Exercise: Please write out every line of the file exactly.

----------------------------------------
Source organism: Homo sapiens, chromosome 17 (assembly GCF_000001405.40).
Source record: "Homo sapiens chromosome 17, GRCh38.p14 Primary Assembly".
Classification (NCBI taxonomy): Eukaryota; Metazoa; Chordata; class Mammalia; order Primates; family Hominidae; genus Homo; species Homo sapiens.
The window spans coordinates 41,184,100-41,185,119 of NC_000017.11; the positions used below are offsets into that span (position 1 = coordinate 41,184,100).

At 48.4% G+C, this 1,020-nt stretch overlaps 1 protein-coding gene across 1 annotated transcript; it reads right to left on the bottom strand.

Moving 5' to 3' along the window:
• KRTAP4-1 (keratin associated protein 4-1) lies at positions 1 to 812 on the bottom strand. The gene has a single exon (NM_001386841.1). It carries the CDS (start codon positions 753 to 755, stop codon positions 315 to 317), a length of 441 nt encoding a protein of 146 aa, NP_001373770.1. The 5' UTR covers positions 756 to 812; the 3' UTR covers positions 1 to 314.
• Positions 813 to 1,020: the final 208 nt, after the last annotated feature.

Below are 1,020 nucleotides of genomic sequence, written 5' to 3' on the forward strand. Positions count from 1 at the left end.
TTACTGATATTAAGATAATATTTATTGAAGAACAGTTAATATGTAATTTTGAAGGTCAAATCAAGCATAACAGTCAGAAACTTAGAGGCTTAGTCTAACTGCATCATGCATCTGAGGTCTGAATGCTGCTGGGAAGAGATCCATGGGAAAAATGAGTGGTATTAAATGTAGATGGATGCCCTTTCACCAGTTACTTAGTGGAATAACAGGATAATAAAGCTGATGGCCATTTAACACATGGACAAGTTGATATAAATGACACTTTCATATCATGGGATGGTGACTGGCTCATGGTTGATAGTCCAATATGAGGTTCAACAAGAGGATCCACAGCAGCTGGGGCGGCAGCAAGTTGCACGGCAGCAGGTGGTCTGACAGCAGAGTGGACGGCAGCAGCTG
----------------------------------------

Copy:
Source organism: Homo sapiens, chromosome 17 (assembly GCF_000001405.40).
Source record: "Homo sapiens chromosome 17, GRCh38.p14 Primary Assembly".
Classification (NCBI taxonomy): Eukaryota; Metazoa; Chordata; class Mammalia; order Primates; family Hominidae; genus Homo; species Homo sapiens.
The window spans coordinates 41,184,100-41,185,119 of NC_000017.11; the positions used below are offsets into that span (position 1 = coordinate 41,184,100).

At 48.4% G+C, this 1,020-nt stretch overlaps 1 protein-coding gene across 1 annotated transcript; it reads right to left on the bottom strand.

Moving 5' to 3' along the window:
• KRTAP4-1 (keratin associated protein 4-1) lies at positions 1 to 812 on the bottom strand. The gene has a single exon (NM_001386841.1). It carries the CDS (start codon positions 753 to 755, stop codon positions 315 to 317), a length of 441 nt encoding a protein of 146 aa, NP_001373770.1. The 5' UTR covers positions 756 to 812; the 3' UTR covers positions 1 to 314.
• Positions 813 to 1,020: the final 208 nt, after the last annotated feature.

Below are 1,020 nucleotides of genomic sequence, written 5' to 3' on the forward strand. Positions count from 1 at the left end.
TTACTGATATTAAGATAATATTTATTGAAGAACAGTTAATATGTAATTTTGAAGGTCAAATCAAGCATAACAGTCAGAAACTTAGAGGCTTAGTCTAACTGCATCATGCATCTGAGGTCTGAATGCTGCTGGGAAGAGATCCATGGGAAAAATGAGTGGTATTAAATGTAGATGGATGCCCTTTCACCAGTTACTTAGTGGAATAACAGGATAATAAAGCTGATGGCCATTTAACACATGGACAAGTTGATATAAATGACACTTTCATATCATGGGATGGTGACTGGCTCATGGTTGATAGTCCAATATGAGGTTCAACAAGAGGATCCACAGCAGCTGGGGCGGCAGCAAGTTGCACGGCAGCAGGTGGTCTGACAGCAGAGTGGACGGCAGCAGCTG